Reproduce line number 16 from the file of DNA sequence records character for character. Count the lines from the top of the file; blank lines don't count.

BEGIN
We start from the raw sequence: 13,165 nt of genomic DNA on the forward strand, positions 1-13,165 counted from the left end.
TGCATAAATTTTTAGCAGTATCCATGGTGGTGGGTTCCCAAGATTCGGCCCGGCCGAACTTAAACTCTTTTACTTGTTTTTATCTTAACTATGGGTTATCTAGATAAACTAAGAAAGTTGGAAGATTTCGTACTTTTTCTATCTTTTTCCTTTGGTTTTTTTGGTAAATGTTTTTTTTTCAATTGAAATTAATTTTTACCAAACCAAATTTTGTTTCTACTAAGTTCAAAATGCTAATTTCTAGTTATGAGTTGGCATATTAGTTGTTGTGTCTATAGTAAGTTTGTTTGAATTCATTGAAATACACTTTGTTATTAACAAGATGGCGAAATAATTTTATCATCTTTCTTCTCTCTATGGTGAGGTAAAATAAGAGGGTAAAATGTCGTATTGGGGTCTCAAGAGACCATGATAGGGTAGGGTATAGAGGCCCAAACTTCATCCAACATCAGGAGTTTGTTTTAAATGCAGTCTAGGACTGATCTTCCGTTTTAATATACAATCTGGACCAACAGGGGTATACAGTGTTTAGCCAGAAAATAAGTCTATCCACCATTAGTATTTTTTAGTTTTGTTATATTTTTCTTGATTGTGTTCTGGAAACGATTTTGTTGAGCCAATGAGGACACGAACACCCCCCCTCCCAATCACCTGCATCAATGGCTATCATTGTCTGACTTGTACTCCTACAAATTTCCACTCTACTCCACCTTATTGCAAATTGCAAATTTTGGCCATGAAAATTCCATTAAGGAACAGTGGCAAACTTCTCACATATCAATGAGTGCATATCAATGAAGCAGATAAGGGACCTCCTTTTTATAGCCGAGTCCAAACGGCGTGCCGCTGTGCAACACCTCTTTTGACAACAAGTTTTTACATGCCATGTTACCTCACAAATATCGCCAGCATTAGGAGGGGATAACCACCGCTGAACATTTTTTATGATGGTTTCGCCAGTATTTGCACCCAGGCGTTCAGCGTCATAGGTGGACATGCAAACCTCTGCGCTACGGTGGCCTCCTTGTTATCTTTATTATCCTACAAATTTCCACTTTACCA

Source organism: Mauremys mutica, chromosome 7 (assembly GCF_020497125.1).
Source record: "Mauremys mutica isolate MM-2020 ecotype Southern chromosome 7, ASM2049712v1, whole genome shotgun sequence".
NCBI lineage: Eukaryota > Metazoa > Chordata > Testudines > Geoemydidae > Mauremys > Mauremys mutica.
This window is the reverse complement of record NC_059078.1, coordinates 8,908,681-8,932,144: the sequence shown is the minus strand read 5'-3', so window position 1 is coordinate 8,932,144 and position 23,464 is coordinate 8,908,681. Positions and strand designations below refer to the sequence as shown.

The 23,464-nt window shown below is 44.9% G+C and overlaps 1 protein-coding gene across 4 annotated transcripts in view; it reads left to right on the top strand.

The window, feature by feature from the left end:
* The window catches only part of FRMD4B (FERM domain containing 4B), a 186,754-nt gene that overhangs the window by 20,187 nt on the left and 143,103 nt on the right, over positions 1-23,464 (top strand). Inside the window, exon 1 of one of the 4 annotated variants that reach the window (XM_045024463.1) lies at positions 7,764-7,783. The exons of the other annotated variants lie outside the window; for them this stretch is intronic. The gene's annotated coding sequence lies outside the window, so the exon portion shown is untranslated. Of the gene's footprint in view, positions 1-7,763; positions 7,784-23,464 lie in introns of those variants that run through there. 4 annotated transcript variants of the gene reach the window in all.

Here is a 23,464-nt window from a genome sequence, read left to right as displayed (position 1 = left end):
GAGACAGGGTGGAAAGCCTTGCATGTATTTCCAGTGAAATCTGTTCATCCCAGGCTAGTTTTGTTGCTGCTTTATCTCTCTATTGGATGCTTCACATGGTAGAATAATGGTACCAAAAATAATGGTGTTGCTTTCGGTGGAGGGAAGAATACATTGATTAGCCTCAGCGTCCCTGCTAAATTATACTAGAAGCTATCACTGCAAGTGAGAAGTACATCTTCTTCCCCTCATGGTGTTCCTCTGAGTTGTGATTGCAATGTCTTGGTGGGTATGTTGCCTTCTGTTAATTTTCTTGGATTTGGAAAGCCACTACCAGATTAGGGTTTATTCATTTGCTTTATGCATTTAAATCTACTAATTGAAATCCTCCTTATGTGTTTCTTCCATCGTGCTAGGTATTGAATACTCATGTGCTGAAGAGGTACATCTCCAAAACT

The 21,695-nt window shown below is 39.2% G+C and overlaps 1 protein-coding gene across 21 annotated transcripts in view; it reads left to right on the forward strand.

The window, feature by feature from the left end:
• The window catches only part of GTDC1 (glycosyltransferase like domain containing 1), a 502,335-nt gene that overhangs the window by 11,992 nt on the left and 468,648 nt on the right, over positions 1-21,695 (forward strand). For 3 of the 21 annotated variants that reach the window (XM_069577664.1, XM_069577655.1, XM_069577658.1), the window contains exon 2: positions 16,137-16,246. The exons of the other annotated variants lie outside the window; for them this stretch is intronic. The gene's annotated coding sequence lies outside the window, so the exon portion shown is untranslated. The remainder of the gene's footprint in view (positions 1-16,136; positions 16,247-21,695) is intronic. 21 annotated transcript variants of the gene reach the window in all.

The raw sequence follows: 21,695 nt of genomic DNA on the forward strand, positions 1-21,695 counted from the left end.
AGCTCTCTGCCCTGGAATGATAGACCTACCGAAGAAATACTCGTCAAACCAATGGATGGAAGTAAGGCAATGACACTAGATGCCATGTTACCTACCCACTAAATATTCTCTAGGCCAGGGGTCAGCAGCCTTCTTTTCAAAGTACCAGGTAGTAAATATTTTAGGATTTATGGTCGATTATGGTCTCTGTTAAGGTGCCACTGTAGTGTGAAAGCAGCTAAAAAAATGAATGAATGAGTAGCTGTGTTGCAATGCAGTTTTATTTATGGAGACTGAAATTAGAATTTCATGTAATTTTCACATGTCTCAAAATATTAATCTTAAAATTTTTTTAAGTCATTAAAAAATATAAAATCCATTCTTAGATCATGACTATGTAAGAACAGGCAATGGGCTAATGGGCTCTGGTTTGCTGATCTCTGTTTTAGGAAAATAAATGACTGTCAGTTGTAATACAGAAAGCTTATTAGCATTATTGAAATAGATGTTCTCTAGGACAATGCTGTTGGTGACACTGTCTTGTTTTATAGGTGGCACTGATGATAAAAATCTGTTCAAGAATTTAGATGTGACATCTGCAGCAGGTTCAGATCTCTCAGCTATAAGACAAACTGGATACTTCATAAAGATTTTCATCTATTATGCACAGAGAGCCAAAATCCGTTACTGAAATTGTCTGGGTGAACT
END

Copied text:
AGCTCTCTGCCCTGGAATGATAGACCTACCGAAGAAATACTCGTCAAACCAATGGATGGAAGTAAGGCAATGACACTAGATGCCATGTTACCTACCCACTAAATATTCTCTAGGCCAGGGGTCAGCAGCCTTCTTTTCAAAGTACCAGGTAGTAAATATTTTAGGATTTATGGTCGATTATGGTCTCTGTTAAGGTGCCACTGTAGTGTGAAAGCAGCTAAAAAAATGAATGAATGAGTAGCTGTGTTGCAATGCAGTTTTATTTATGGAGACTGAAATTAGAATTTCATGTAATTTTCACATGTCTCAAAATATTAATCTTAAAATTTTTTTAAGTCATTAAAAAATATAAAATCCATTCTTAGATCATGACTATGTAAGAACAGGCAATGGGCTAATGGGCTCTGGTTTGCTGATCTCTGTTTTAGGAAAATAAATGACTGTCAGTTGTAATACAGAAAGCTTATTAGCATTATTGAAATAGATGTTCTCTAGGACAATGCTGTTGGTGACACTGTCTTGTTTTATAGGTGGCACTGATGATAAAAATCTGTTCAAGAATTTAGATGTGACATCTGCAGCAGGTTCAGATCTCTCAGCTATAAGACAAACTGGATACTTCATAAAGATTTTCATCTATTATGCACAGAGAGCCAAAATCCGTTACTGAAATTGTCTGGGTGAACT